This is post 3 in a series of about 5 posts from the 2015 IMSA 6hr endurance race at Watkins Glen International Upstate New York.
What a difference another set of tires makes! Last time I did this trip to go to Watkins Glen for the NASCAR track services training I scuffed the hell out of my 17’s with the low profile tires. Since then I’ve been shopping around to get a set of 16’s with a bigger sidewall for a smoother ride as well as a 17″ RX-8 spare donut in case a tire blows out in the middle of nowhere in Pennsylvania or New York. My shopping results were fruitful because I enjoyed a much more comfortable ride on the OEM 16’s I bought and luckily there wasn’t any blowouts. Very happy! Read about my last road trip to WGI here.
The trip up was just as uneventful as the way back, the difference being weather. It was nice and sunny on Wednesday when I left home. No particular rush to get to the track except I had to be at the registrar office by 4pm. To my surprise I had arrived there way earlier than expected even though there were several traffic spots on the interstate. I took the scenic route through Pennsylvania going along i80 to i380 to i81 in Scranton and then i86/rt 17 in Binghampton all the way to Horseheads/Elmira where I got off the highway and took the local way up to the track.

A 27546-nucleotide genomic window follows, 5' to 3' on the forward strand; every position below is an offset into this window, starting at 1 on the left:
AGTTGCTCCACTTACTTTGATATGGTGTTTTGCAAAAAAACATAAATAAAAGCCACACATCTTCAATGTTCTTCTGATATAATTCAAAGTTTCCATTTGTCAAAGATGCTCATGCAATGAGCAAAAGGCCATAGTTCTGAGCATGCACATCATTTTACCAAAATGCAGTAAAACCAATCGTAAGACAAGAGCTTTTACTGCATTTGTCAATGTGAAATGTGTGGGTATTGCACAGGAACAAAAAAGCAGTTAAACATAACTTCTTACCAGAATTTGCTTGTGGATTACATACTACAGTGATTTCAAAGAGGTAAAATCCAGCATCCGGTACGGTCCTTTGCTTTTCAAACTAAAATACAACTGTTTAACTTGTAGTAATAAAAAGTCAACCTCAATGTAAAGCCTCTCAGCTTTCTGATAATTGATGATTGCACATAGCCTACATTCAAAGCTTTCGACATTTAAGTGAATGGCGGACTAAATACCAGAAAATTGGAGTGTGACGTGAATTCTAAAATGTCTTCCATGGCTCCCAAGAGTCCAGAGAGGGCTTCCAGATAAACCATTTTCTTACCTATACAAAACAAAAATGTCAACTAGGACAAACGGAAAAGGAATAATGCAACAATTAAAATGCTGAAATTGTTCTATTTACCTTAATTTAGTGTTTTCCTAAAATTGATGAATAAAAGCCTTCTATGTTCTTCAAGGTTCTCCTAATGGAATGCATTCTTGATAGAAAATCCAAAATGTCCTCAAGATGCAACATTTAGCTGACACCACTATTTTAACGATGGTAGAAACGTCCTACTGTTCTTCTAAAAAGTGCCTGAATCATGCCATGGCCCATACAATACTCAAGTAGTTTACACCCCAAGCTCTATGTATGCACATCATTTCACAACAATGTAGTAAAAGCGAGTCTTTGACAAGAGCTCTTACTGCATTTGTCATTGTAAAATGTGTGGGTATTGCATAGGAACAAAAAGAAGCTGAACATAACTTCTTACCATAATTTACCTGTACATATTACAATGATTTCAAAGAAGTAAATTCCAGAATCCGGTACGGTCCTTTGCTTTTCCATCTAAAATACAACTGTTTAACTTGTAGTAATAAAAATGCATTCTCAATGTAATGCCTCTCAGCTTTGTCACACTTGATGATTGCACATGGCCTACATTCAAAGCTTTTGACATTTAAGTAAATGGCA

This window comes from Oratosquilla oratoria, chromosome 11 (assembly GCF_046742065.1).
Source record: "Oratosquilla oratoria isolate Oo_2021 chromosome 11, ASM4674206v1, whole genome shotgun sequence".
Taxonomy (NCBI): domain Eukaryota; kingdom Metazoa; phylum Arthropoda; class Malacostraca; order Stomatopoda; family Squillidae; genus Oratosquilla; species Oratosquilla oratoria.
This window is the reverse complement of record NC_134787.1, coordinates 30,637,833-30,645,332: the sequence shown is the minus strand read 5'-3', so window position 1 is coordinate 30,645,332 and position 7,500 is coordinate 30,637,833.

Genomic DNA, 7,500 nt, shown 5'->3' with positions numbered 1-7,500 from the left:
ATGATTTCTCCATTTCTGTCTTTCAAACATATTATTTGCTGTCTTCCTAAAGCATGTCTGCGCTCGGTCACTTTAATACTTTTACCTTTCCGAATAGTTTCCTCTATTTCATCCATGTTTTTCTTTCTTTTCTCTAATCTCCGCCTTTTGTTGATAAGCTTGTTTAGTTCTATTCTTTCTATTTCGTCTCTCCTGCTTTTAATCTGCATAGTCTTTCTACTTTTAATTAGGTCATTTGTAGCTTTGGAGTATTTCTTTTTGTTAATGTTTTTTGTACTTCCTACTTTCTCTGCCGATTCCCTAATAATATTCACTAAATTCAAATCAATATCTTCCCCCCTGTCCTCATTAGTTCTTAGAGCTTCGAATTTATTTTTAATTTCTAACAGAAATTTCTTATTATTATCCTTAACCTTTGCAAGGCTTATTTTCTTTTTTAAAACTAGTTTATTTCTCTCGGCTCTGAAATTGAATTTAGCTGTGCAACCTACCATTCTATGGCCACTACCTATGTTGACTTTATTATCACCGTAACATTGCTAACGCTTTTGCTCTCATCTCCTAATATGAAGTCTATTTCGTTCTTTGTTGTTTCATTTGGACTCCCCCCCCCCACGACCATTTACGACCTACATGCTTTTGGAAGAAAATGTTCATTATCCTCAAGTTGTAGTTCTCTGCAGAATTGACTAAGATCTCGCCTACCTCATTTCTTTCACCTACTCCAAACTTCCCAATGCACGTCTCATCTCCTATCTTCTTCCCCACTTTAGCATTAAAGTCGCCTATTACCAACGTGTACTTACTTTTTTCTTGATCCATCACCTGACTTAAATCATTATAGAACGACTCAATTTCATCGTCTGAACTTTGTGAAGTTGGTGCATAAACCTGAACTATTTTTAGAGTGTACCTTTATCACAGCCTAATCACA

At the registration building I bumped into a familiar site, a TPC Porsche Cayman Spyder with Bikini Top I’ve definitely seen before. And a predictable photo shoot followed:
What happened at Watkins Glen I’ll cover in another series of posts.
On the way home, the drive was pretty relaxing (after the 6hr enduro). I got to use my newly installed intermittent windshield wiper switch quite extensively because the weather kept on changing along the way, and I hit plenty of rain of various severity. Got to see some nice cars leaving the track, like this Porsche 911 GT3 with Georgia manufacturer plates: